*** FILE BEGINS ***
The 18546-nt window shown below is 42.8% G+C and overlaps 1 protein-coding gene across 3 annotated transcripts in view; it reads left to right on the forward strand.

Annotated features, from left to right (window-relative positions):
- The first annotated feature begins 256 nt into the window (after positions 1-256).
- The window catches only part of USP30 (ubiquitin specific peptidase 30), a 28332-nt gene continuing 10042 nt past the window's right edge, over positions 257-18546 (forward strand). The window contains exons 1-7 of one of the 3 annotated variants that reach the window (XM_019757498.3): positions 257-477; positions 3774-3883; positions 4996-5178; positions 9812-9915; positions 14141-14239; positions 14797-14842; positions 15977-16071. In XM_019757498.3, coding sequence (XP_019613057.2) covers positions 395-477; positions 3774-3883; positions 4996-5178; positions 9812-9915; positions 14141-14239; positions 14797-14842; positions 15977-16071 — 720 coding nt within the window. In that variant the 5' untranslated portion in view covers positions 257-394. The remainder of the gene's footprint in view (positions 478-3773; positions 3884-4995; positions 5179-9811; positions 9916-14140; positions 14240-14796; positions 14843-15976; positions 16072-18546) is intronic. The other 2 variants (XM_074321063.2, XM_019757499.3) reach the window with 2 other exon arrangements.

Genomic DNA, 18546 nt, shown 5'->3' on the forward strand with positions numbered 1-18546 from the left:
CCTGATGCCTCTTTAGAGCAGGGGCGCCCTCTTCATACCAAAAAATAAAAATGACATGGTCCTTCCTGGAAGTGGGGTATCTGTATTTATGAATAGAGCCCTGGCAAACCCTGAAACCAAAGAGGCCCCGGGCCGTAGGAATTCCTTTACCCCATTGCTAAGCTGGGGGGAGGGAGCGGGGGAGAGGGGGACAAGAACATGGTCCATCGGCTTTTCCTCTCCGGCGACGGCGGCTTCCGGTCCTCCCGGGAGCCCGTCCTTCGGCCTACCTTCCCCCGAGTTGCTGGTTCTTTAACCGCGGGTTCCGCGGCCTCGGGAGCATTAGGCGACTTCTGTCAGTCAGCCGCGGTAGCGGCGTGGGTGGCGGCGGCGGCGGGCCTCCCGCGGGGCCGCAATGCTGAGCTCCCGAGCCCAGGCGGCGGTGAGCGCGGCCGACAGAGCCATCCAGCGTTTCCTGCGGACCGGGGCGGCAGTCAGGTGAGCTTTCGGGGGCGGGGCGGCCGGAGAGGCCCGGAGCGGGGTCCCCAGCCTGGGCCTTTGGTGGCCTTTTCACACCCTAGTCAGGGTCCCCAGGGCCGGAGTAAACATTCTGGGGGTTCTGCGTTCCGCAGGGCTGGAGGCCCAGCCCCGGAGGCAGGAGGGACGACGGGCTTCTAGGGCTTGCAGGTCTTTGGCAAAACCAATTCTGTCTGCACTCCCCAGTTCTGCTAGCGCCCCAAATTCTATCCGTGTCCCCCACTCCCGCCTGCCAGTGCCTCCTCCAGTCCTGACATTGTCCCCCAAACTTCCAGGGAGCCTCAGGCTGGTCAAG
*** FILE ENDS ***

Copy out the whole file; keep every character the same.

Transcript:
The 18546-nt window shown below is 42.8% G+C and overlaps 1 protein-coding gene across 3 annotated transcripts in view; it reads left to right on the forward strand.

Annotated features, from left to right (window-relative positions):
- The first annotated feature begins 256 nt into the window (after positions 1-256).
- The window catches only part of USP30 (ubiquitin specific peptidase 30), a 28332-nt gene continuing 10042 nt past the window's right edge, over positions 257-18546 (forward strand). The window contains exons 1-7 of one of the 3 annotated variants that reach the window (XM_019757498.3): positions 257-477; positions 3774-3883; positions 4996-5178; positions 9812-9915; positions 14141-14239; positions 14797-14842; positions 15977-16071. In XM_019757498.3, coding sequence (XP_019613057.2) covers positions 395-477; positions 3774-3883; positions 4996-5178; positions 9812-9915; positions 14141-14239; positions 14797-14842; positions 15977-16071 — 720 coding nt within the window. In that variant the 5' untranslated portion in view covers positions 257-394. The remainder of the gene's footprint in view (positions 478-3773; positions 3884-4995; positions 5179-9811; positions 9916-14140; positions 14240-14796; positions 14843-15976; positions 16072-18546) is intronic. The other 2 variants (XM_074321063.2, XM_019757499.3) reach the window with 2 other exon arrangements.

Genomic DNA, 18546 nt, shown 5'->3' on the forward strand with positions numbered 1-18546 from the left:
CCTGATGCCTCTTTAGAGCAGGGGCGCCCTCTTCATACCAAAAAATAAAAATGACATGGTCCTTCCTGGAAGTGGGGTATCTGTATTTATGAATAGAGCCCTGGCAAACCCTGAAACCAAAGAGGCCCCGGGCCGTAGGAATTCCTTTACCCCATTGCTAAGCTGGGGGGAGGGAGCGGGGGAGAGGGGGACAAGAACATGGTCCATCGGCTTTTCCTCTCCGGCGACGGCGGCTTCCGGTCCTCCCGGGAGCCCGTCCTTCGGCCTACCTTCCCCCGAGTTGCTGGTTCTTTAACCGCGGGTTCCGCGGCCTCGGGAGCATTAGGCGACTTCTGTCAGTCAGCCGCGGTAGCGGCGTGGGTGGCGGCGGCGGCGGGCCTCCCGCGGGGCCGCAATGCTGAGCTCCCGAGCCCAGGCGGCGGTGAGCGCGGCCGACAGAGCCATCCAGCGTTTCCTGCGGACCGGGGCGGCAGTCAGGTGAGCTTTCGGGGGCGGGGCGGCCGGAGAGGCCCGGAGCGGGGTCCCCAGCCTGGGCCTTTGGTGGCCTTTTCACACCCTAGTCAGGGTCCCCAGGGCCGGAGTAAACATTCTGGGGGTTCTGCGTTCCGCAGGGCTGGAGGCCCAGCCCCGGAGGCAGGAGGGACGACGGGCTTCTAGGGCTTGCAGGTCTTTGGCAAAACCAATTCTGTCTGCACTCCCCAGTTCTGCTAGCGCCCCAAATTCTATCCGTGTCCCCCACTCCCGCCTGCCAGTGCCTCCTCCAGTCCTGACATTGTCCCCCAAACTTCCAGGGAGCCTCAGGCTGGTCAAG